Tax cuts quiet once-deafening GOP call for fiscal discipline

Pablo Martinez Monsivais

In this Sept. 13, 2017, photo, House Speaker Paul Ryan of Wis., answers questions during an interview with The Associated Press in Washington. Conservatives nearly tanked the global economy and shut down the government when Democrat Barack Obama was president. They demanded financial discipline and deep spending cuts in the face of the country's fast-growing debt. Now, with a chance to make politically popular tax cuts, few Republicans worry about adding billions more in red ink. (AP Photo/Pablo Martinez Monsivais)

WASHINGTON (AP) — Republicans spooked world markets in their ardor to cut spending when Democrat Barack Obama was in the White House. Now, with Republican President Donald Trump pressing for politically popular tax cuts and billions more for the military, few in the GOP are complaining about the nation’s soaring debt.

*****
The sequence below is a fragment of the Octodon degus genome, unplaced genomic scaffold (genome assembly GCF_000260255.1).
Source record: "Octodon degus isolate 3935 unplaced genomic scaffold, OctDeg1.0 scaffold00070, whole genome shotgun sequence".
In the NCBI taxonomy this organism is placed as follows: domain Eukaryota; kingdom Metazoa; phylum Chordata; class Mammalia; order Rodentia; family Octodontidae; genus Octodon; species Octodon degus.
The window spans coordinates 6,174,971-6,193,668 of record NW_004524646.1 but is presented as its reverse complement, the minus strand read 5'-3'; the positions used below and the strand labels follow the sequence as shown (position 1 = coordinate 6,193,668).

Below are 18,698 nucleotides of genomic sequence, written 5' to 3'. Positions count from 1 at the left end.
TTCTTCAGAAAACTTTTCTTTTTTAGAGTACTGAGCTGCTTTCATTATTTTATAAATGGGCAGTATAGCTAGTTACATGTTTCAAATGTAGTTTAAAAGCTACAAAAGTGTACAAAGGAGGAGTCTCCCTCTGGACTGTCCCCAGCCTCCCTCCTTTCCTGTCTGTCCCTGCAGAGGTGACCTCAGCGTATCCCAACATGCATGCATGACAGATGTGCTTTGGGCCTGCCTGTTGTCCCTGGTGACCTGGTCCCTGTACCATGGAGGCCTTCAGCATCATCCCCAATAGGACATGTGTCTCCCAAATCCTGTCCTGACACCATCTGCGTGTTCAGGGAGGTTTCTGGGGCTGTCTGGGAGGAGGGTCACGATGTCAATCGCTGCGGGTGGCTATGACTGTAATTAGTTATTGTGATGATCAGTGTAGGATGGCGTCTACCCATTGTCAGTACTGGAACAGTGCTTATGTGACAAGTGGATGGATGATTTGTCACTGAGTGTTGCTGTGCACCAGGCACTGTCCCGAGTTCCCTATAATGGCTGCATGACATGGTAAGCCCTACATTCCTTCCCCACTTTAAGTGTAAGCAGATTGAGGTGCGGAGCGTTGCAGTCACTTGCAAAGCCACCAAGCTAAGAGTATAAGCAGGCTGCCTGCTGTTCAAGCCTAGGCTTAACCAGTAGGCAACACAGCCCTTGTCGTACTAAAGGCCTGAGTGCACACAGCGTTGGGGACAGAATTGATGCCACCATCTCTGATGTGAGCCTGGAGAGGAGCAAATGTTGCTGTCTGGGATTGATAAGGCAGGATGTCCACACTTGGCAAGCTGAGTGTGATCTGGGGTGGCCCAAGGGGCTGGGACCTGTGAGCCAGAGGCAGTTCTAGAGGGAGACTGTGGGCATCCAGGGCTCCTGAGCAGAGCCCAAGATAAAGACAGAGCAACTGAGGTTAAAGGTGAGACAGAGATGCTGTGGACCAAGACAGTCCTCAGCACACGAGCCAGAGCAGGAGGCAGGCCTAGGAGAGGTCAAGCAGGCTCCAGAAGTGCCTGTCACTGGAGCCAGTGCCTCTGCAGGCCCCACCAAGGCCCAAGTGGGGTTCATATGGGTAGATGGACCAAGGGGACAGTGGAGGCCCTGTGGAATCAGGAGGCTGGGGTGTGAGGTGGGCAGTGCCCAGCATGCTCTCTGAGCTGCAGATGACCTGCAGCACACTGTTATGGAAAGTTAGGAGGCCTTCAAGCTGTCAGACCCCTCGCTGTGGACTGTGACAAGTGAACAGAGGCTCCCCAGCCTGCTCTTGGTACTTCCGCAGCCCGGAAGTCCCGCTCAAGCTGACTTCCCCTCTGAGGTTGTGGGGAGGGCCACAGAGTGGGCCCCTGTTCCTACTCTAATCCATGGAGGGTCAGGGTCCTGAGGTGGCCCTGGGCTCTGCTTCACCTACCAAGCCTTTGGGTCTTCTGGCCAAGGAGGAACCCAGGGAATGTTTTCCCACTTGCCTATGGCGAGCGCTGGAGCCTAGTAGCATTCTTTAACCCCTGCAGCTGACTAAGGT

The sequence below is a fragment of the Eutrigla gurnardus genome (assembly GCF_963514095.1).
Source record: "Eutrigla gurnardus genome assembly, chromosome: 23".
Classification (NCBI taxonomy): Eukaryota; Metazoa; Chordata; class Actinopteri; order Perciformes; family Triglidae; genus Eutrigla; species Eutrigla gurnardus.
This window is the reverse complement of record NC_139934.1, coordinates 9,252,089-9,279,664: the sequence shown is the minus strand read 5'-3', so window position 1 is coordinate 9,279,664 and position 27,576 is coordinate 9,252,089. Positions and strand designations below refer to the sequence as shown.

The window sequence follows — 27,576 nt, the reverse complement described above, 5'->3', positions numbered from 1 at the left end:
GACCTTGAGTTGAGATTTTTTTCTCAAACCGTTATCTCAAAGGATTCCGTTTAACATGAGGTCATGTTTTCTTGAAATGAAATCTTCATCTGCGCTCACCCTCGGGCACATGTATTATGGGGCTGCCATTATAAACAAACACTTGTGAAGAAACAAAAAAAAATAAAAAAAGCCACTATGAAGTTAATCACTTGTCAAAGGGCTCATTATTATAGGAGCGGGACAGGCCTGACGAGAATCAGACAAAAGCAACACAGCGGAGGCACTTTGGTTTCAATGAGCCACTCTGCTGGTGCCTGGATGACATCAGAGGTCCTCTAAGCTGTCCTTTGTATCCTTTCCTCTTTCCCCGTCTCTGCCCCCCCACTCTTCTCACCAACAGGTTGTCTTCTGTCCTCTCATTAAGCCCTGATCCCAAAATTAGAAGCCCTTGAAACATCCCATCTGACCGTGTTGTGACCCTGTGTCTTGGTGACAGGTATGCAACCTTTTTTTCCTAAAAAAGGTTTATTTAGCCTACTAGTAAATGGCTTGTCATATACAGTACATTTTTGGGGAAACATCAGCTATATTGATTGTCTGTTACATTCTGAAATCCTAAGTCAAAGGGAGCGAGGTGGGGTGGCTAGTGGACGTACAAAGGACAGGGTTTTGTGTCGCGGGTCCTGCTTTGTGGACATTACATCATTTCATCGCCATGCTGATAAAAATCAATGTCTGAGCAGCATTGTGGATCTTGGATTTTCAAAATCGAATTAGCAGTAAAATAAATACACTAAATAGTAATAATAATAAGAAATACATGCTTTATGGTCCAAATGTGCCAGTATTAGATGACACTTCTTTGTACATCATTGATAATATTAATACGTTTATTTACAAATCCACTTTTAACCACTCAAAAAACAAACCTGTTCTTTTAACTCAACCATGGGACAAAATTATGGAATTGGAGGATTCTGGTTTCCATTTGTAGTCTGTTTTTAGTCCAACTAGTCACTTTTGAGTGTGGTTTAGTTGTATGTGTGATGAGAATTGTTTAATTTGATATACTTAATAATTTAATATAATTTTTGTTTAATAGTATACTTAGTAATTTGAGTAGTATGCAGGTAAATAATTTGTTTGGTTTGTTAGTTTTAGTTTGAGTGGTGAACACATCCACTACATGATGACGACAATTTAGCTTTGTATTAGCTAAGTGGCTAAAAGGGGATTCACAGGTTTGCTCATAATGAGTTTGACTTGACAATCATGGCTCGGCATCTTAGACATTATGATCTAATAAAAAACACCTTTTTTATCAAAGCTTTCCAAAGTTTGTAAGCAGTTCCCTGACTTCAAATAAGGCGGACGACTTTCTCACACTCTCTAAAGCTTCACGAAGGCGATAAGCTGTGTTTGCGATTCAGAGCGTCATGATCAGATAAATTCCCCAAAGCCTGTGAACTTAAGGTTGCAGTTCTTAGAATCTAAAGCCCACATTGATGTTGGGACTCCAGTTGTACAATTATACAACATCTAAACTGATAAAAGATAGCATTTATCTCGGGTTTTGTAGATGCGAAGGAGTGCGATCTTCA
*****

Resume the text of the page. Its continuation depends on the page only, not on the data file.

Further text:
The tea partyers and other conservatives who seized control of the House in 2010 have morphed into Ronald Reagan-style supply-siders while the GOP’s numerous Pentagon pals run roughshod over the few holdouts. Tax cuts in the works could add hundreds of billions of dollars to the debt while bipartisan pressure for more money for defense, infrastructure and domestic agencies could mean almost $100 billion in additional spending next year alone.

The bottom line: The $20 trillion national debt promises to spiral ever higher with Republicans controlling both Congress and the…

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